Characteristic distances

Television and FM signals received via sporadic E can be extremely strong and range in strength over a short period from just detectable to overloading. Although polarisation shift can occur, single-hop Es signals tend to remain in the original transmitted polarization. Long single-hop (900–1,500 miles or 1,400–2,400 kilometres) sporadic E television signals tend to be more stable and relatively free of multipath images.

Shorter-skip (400–800 miles or 640–1,290 kilometres) signals tend to be reflected from more than one part of the sporadic E layer, resulting in multiple images and ghosting, with phase reversal at times. Picture degradation and signal-strength attenuation worsens with each subsequent sporadic E hop.

Sporadic E usually affects the lower VHF band I (TV channels 2–6, E2–E4, and R1–R5) and band II (88–108 MHz FM broadcast band). A 1945 FCC engineering study concluded that Es caused interference issues 1% of the time for a station broadcasting at 42 MHz, but only 0.01% for one at 84 MHz.[5]

The typical expected distances are about 600 to 1,400 miles (970 to 2,250 km). However, under exceptional circumstances, a highly ionized Es cloud can propagate band I VHF signals down to approximately 350 miles (560 km). When short-skip Es reception occurs, i.e., under 500 miles (800 km) in band I, there is a greater possibility that the ionized sporadic E cloud will be capable of reflecting a signal at a much higher frequency – i.e., a VHF band 3 channel – since a sharp reflection angle (short skip) favours low frequencies, a shallower reflection angle from the same ionized cloud will favour a higher frequency. In this case even Es DVB-T reception might be possible if a MUX uses VHF band 3, preferably channel E5, especially if QPSK mode is used, due to its low signal requirements. In addition to that, band 3 signals are more affected by tropospheric propagation which may indirectly increase the actual MUF because the signals only need to be refracted to low enough elevations that they get refracted towards the ground by the troposphere.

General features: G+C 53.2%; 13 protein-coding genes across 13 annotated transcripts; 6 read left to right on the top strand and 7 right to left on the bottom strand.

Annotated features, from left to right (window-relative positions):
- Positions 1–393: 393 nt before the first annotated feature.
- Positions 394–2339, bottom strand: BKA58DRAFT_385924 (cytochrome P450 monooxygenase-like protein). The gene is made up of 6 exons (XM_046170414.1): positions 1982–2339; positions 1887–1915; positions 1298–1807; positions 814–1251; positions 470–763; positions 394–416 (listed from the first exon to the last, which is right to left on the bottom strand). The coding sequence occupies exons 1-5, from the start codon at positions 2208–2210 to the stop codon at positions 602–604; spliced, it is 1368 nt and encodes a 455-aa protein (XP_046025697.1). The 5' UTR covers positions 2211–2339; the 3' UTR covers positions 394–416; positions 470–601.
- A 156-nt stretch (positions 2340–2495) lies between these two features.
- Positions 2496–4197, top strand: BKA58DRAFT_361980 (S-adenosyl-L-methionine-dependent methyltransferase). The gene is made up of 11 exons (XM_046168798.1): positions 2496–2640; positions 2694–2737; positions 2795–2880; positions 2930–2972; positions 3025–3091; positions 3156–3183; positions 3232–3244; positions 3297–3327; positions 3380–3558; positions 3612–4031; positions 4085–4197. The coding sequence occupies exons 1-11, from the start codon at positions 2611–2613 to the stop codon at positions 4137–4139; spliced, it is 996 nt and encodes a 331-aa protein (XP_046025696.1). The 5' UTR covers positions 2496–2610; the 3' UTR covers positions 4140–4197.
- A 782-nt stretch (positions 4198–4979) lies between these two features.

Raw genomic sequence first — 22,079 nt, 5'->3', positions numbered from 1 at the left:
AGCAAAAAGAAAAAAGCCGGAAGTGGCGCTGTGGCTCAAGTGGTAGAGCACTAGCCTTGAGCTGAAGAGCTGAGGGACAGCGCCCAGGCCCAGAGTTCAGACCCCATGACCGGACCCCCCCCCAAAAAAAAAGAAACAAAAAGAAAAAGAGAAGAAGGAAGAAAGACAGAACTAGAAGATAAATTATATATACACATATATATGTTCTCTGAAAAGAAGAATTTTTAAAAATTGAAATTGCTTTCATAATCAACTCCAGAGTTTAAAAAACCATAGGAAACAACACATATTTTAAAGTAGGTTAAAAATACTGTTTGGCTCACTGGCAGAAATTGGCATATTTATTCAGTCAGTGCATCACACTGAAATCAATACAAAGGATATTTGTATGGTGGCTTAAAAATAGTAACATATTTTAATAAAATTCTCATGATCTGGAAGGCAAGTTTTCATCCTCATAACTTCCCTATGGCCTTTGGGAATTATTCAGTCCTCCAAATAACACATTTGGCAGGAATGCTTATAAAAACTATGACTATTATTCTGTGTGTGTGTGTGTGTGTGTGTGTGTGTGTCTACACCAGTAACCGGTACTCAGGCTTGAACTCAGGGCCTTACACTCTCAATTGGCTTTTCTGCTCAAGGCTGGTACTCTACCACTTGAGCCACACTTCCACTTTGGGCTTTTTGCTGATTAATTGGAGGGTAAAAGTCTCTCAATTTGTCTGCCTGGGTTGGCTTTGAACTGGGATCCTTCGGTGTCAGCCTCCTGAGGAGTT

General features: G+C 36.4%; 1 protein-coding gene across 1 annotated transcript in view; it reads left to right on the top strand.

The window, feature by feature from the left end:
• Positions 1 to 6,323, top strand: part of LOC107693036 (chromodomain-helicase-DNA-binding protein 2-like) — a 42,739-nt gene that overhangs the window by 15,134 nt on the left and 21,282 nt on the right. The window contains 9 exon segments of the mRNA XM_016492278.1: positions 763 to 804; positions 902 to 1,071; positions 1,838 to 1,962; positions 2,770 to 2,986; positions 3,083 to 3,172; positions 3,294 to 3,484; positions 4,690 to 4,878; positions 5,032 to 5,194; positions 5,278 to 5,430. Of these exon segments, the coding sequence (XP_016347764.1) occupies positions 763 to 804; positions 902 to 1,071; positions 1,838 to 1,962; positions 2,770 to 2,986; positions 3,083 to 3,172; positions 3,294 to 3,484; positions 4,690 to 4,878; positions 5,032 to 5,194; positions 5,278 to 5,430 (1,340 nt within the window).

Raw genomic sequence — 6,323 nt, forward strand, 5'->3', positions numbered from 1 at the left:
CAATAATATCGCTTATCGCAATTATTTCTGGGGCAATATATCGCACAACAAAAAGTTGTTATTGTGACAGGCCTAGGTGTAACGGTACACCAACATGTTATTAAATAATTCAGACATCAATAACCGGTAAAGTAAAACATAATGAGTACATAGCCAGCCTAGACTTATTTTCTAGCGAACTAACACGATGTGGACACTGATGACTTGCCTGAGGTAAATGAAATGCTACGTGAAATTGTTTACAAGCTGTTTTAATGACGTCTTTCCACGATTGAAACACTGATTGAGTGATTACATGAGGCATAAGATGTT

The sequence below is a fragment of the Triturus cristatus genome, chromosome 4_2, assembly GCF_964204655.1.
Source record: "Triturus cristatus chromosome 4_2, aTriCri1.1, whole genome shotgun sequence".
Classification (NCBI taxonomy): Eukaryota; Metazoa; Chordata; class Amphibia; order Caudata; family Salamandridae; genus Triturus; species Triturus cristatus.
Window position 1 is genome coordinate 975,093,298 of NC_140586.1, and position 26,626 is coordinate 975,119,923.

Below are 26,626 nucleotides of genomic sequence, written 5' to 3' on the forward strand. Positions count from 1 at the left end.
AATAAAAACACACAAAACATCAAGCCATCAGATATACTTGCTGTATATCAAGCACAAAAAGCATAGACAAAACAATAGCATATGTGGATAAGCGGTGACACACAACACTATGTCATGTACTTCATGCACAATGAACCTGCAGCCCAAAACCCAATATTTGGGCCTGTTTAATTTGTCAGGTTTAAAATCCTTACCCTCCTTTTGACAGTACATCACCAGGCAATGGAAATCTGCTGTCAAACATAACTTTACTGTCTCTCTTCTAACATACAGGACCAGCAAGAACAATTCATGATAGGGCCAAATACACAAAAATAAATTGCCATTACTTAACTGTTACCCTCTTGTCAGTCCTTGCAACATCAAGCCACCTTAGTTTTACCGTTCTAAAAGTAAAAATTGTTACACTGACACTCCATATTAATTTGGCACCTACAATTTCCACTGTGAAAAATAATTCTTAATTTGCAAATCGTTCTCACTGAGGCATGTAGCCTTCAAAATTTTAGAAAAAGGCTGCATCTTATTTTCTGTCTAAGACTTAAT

Equatorial sporadic E

Equatorial sporadic E is a regular daytime occurrence over the equatorial regions. For stations located within ±10° of the geomagnetic equator, equatorial E-skip can be expected on most days throughout the year, peaking around midday local time.

Auroral sporadic E

At polar latitudes, sporadic E can accompany auroras and associated disturbed magnetic conditions and is called auroral E.

Unlike equatorial or mid-latitude Es, sporadic E propagation over high latitude paths is rare, and supports unexpected contacts between locations surrounding the Arctic, even during periods of low solar activity.[6]

Occasional "bonanza" events